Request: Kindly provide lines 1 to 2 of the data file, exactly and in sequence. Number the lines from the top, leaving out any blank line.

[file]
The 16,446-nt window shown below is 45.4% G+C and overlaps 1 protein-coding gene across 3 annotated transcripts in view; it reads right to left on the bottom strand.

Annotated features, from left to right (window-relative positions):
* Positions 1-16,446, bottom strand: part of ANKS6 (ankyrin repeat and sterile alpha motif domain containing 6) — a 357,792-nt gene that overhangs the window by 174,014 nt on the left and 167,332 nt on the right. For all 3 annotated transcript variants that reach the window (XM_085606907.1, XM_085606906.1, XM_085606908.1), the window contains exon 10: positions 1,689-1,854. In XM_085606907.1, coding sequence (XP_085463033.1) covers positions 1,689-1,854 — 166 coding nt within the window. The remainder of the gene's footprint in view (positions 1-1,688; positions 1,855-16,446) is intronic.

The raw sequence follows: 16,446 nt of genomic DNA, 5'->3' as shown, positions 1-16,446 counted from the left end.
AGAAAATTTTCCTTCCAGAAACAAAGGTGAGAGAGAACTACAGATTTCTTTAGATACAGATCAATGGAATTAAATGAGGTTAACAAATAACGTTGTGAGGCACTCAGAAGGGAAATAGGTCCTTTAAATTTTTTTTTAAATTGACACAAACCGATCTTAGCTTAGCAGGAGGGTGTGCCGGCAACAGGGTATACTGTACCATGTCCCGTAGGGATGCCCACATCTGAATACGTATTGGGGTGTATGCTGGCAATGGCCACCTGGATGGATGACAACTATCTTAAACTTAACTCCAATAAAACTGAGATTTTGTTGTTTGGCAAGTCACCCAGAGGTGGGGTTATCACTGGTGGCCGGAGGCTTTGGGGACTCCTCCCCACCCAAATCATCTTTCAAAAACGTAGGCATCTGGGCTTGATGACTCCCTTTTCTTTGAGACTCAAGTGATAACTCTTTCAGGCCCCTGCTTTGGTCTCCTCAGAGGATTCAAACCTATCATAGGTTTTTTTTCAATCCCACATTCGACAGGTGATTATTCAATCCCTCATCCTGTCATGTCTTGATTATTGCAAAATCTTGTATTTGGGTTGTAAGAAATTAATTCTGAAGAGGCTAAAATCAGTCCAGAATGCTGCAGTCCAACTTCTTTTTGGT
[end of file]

The 16,446-nt window shown below is 45.4% G+C and overlaps 1 protein-coding gene across 3 annotated transcripts in view; it reads right to left on the bottom strand.

Annotated features, from left to right (window-relative positions):